Dennis Judge was born 1815 in the Tyrone area of Ireland. Dennis married Margaret Dawson in 1843.  She was the daughter or sister of John Dawson.  She was born 1825 in Ballina, County Mayo or in Ballinaugh, County Cavan.  The records conflict as to place.   

 After the marriage the young couple left for Canada.  They were recorded in the 1845 Leeds/Emsley census in Ontario.  While there their first son James was born in 1847.  

 By 1850 this family resided at Volney, Oswego Co., NY.  They were enumerated in the 1850 Volney census.  Dennis’ age was noted as 24.  He was a laborer from Ireland.  Margaret, age 25, was also the mother of James, age 2, born in Canada plus a 4 month old Bridget, born in NY.  This census was the only New York official record for the family.

 By the 1855 Wisconsin State Census at Germantown, Washington Co., WI Dennis and his family were established there.  While there two more children were born.  William was born on 23 December 1854.  The other child was called Margaret.  In 1859 this family settled at Franklin, WI.

 The 1870 Franklin census enumerated Dennis and Margaret plus these children: James, 23; John, 18, born in NY; William, 10; Margaret, 9; and Arthur, 6.  William through Arthur were born in Wisconsin. The child Bridget probably died young.  Dennis worked as a farmer.

 Dennis’ brother Thomas Judge, widower, and his two daughters joined Dennis and Margaret in Wisconsin.  The daughters were Bridget and Mary.  Thomas owned Land in WI, dying in 1892.    This Bridget married a ____ Collins.  For a time she lived in Michigan, but she returned to WI.  

 Dennis Judge died in 1872.  Margaret, a widow, age 55, ran the farm with the aid of her sons James and William.  They remained at Franklin, WI where Margaret died in 1891.

 James Judge, Dennis’ oldest son, wed Mary Robinson who was age 30 in the 1880 Calumet, WI census.  James, age 32, worked as a laborer.  They were enumerated with three children: Dennis, age 5; John, age 4; and Arthur, at four months.  All except James were born in WI.  James died in 1887 while his children were still young.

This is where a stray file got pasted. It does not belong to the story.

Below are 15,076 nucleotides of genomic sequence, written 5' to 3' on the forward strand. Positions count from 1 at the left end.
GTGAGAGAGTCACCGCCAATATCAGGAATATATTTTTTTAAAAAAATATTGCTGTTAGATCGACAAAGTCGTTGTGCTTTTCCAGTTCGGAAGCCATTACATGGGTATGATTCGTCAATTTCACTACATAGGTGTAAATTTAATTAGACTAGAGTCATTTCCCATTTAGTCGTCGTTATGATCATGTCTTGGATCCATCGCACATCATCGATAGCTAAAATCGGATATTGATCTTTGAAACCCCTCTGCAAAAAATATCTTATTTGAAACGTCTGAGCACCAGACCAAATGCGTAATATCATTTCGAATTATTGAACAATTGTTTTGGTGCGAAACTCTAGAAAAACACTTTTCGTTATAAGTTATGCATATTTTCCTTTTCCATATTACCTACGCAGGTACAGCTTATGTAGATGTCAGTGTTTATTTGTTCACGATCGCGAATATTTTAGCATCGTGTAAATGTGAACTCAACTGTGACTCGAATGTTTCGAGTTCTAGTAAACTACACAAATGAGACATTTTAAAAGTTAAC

Brother William Judge began residence in May 1880 in Florence, WI as one of the town’s first settlers.   He entered the lumber business by 1887.  In 1893 he wed Margaret Sullivan, a widow, from Scotland.  Margaret had one daughter, Anna, born in Indiana during 1884.  

 William joined no political party preferring to remain independent.  He was sheriff of Florence County from 1890 to 1892.  In the logging season he employed as many as 75 men thus aiding the local economy.

 A contemporary of William’s described him as a citizen who “never shirks duty or responsibility, but will give of his money and time in the best interests of his adopted city and county.”

 William and his wife Margaret continued their residence in Florence with the stepdaughter Anna who became a secretary.  William was age 72 in 1930 living from the proceeds of his hard work.  Margaret was 67.  For over 25 years they had provided a home for a niece and nephew.  He was a beloved Uncle Bill to the rest of the family.

 William’s siter Margaret wed Francis Dougherty and resided by 1896 in Omaha, NE.  Brother John lived in Milwaukee, WI.  He married Elleen O’Hara.

 Dennis’ younger son Arthur Judge wed Nellie who reported in the 1810 census for Raymond, ND that she had given birth to five children.  These children were listed as follows:  Alline, age 14; Lyle B., age 7; Eugene, age 5; Mary E., age 3; and Arthur E., 10 months old.  All the kids were born in ND.

 By the 1920 census at Dayton, ND Nellie was deceased.  Arthur, age 53, was a widower.  Four children remained in the home:  Lyle B., age 16; Jean, age 13; Mary, age 13; and Bernard, age 10.

 Lyle, born 26 March 1903, left ND and went to Bremerton, WA where he spent his life.  He married 4 April 1928 Helen Bartlett, born 10 April 1903 in Kemmerer, WY.  She was the daughter of Marcus and Bernice (Smith) Bartlett.  Lyle worked as a clerk while Helen was engaged as a stenographer.  Lyle died about August 1972 at Bremerton.  

 Many thanks are due to family researcher Pat/Art Judge for sharing research.  
 

SOURCES:
 Collins Family Genealogy Forum.  Available [online]  [22 March 2004].
 Commemorative Biographical Record of the West Shore of Green Bay, Wisconsin.  Chicago: Beers, 1896.
 Dawson Family Genealogy Forum.  Available [online]  [22 March 2004].
 Ireland Genealogy Forum.  Available [online]  [22 March 2004].
 Judge Family Genealogy Forum.  Available [online]  [22 March 2004].
 North Dakota Genealogy Forum.  Available [online]  [22 March 2004].
 Social Security Death Index.  Available [online] http://ssdi.rootsweb.com [22 March 2004].
 
 Tyrone, Ireland Genealogy Forum.  Available [online] [22 March 2004].
 U.S. Census, Volney, Oswego Co., NY 1850.
 U.S. Census, Dayton, Nelson Co., ND 1920.
 U.S. Census, Raymond, Cass Co.,  ND 1910.
 U.S. Census, Bremerton, Kitsap Co., WA 1930.
 U.S. Census, Calumet, Brillon Co., WI 1880.
 U.S. Census, Florence, Florence Co., WI 1920 & 1930.
 U.S. Census, Franklin, Manitowoc Co., WI 1870 & 1880.
 WorldConnect Project.  Available [online] http://worldconnect.genealogy.rootsweb.com  [23 March 2004].